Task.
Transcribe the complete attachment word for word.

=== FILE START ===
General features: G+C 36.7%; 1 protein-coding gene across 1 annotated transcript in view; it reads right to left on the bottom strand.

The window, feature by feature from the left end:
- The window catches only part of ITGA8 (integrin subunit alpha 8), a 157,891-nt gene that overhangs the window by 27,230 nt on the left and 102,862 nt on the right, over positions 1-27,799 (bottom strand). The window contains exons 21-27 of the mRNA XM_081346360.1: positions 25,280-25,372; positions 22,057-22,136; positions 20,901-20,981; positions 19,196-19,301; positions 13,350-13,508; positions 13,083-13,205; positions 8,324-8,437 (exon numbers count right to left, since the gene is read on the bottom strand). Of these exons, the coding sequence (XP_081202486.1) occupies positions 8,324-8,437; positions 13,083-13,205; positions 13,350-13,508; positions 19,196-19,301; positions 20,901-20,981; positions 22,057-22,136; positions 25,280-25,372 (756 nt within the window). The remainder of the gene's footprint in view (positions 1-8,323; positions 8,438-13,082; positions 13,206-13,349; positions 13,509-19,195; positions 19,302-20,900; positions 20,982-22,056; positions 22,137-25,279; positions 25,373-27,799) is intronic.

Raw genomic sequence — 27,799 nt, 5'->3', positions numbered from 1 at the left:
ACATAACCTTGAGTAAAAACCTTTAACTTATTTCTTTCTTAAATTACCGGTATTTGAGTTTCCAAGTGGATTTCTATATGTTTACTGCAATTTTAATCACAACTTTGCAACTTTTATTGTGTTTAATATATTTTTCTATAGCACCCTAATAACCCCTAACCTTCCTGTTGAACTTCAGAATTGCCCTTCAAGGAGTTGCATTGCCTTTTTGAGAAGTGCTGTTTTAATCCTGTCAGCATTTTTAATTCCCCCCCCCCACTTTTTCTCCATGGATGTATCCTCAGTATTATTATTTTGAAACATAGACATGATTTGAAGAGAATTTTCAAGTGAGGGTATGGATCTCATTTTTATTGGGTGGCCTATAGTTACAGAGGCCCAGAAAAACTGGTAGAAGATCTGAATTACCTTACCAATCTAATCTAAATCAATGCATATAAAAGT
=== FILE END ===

General features: G+C 36.7%; 1 protein-coding gene across 1 annotated transcript in view; it reads right to left on the bottom strand.

The window, feature by feature from the left end:
- The window catches only part of ITGA8 (integrin subunit alpha 8), a 157,891-nt gene that overhangs the window by 27,230 nt on the left and 102,862 nt on the right, over positions 1-27,799 (bottom strand). The window contains exons 21-27 of the mRNA XM_081346360.1: positions 25,280-25,372; positions 22,057-22,136; positions 20,901-20,981; positions 19,196-19,301; positions 13,350-13,508; positions 13,083-13,205; positions 8,324-8,437 (exon numbers count right to left, since the gene is read on the bottom strand). Of these exons, the coding sequence (XP_081202486.1) occupies positions 8,324-8,437; positions 13,083-13,205; positions 13,350-13,508; positions 19,196-19,301; positions 20,901-20,981; positions 22,057-22,136; positions 25,280-25,372 (756 nt within the window). The remainder of the gene's footprint in view (positions 1-8,323; positions 8,438-13,082; positions 13,206-13,349; positions 13,509-19,195; positions 19,302-20,900; positions 20,982-22,056; positions 22,137-25,279; positions 25,373-27,799) is intronic.

Raw genomic sequence — 27,799 nt, 5'->3', positions numbered from 1 at the left:
ACATAACCTTGAGTAAAAACCTTTAACTTATTTCTTTCTTAAATTACCGGTATTTGAGTTTCCAAGTGGATTTCTATATGTTTACTGCAATTTTAATCACAACTTTGCAACTTTTATTGTGTTTAATATATTTTTCTATAGCACCCTAATAACCCCTAACCTTCCTGTTGAACTTCAGAATTGCCCTTCAAGGAGTTGCATTGCCTTTTTGAGAAGTGCTGTTTTAATCCTGTCAGCATTTTTAATTCCCCCCCCCCACTTTTTCTCCATGGATGTATCCTCAGTATTATTATTTTGAAACATAGACATGATTTGAAGAGAATTTTCAAGTGAGGGTATGGATCTCATTTTTATTGGGTGGCCTATAGTTACAGAGGCCCAGAAAAACTGGTAGAAGATCTGAATTACCTTACCAATCTAATCTAAATCAATGCATATAAAAGT